The game I watched, versus Elmira, almost went down in history before the first period was finished. Elmira scored six goals to Toledo’s one. When the Boyer horn blew signaling the end of the period, the coach left the ice and walked straight forward to the locker room. Vitucci challenged his players to work harder and believe they could come back.
“We have two periods left, so let’s peck away at it,” he said.
That must have worked because when the Walleye hit the ice to start the second period, the players were all business. Changing course, the Walleye ended the second period down 7-5. Still walking straight to the locker room, Vitucci told the players, “to keep the intensity and keep the belief.”
The third period started with three quick goals and with the last goal at 12:41 left in the third, the Walleye held on to win 8-7. The Walleye, who were once down 5-0, came back for an unbelievable win.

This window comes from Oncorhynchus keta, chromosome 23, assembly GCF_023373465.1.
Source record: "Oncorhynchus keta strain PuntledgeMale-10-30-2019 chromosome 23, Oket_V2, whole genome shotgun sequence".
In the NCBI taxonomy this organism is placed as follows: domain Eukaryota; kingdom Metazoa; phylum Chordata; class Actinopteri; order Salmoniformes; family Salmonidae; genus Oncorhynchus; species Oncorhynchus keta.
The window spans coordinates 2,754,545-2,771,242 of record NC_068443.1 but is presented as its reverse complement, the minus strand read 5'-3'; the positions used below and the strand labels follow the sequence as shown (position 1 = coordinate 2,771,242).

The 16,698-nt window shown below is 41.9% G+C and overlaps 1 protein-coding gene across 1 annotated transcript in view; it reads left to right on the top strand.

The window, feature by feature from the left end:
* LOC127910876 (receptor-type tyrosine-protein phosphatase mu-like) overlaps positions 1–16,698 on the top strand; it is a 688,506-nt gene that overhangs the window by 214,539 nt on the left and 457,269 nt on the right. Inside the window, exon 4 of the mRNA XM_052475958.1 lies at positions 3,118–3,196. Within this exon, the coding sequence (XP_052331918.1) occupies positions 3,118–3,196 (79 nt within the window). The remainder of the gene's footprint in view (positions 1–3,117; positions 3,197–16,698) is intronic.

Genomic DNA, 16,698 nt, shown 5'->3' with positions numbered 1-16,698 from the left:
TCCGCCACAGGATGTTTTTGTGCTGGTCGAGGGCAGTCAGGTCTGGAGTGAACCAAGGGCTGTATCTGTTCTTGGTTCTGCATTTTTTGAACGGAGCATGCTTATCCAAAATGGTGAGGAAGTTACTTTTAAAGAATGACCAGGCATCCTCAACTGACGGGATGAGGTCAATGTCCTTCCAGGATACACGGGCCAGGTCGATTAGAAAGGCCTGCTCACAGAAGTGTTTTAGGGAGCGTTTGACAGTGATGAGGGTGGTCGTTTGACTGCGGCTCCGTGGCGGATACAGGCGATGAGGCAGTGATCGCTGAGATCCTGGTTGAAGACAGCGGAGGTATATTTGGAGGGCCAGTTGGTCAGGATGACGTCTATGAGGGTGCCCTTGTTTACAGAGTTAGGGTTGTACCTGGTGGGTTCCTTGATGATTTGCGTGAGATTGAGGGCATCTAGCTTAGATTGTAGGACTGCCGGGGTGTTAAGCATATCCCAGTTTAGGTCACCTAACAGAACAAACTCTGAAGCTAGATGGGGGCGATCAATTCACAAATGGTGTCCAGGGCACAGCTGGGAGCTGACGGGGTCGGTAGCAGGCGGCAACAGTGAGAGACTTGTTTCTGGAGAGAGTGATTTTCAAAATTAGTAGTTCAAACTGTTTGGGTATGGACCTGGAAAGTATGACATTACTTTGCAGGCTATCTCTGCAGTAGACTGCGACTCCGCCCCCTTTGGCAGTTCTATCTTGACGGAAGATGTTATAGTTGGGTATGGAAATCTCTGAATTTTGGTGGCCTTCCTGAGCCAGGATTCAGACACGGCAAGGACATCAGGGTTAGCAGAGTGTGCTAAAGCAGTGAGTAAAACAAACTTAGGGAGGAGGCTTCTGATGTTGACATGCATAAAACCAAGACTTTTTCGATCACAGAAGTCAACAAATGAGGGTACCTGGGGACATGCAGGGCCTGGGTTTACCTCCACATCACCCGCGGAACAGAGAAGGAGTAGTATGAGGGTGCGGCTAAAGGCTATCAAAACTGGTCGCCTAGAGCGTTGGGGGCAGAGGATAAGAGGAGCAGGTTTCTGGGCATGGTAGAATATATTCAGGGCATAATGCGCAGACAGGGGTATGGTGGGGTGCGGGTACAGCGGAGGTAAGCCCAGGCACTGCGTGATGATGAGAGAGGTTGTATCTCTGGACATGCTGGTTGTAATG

After the game, it was time for the Walleye players to auction off their military jerseys one by one. The Walleyes charities include Heroes in Action and Honor Flight. Heroes in Action of Toledo is a nonprofit that sends care packages to military personnel and helps aid their families while they are away during service. Honor Flight is a nonprofit that flies veterans from Northwest Ohio to Washington, D.C., to visit the memorials that built and dedicated for their service.
Behind the scenes
Spending the day with the Walleye, I saw all the behind-the-scenes activity, from players being counseled in the locker room to the Zamboni being cleaned. Toledo should be thankful for the $105 million venue located Downtown and the people who work there for the fans’ enjoyment.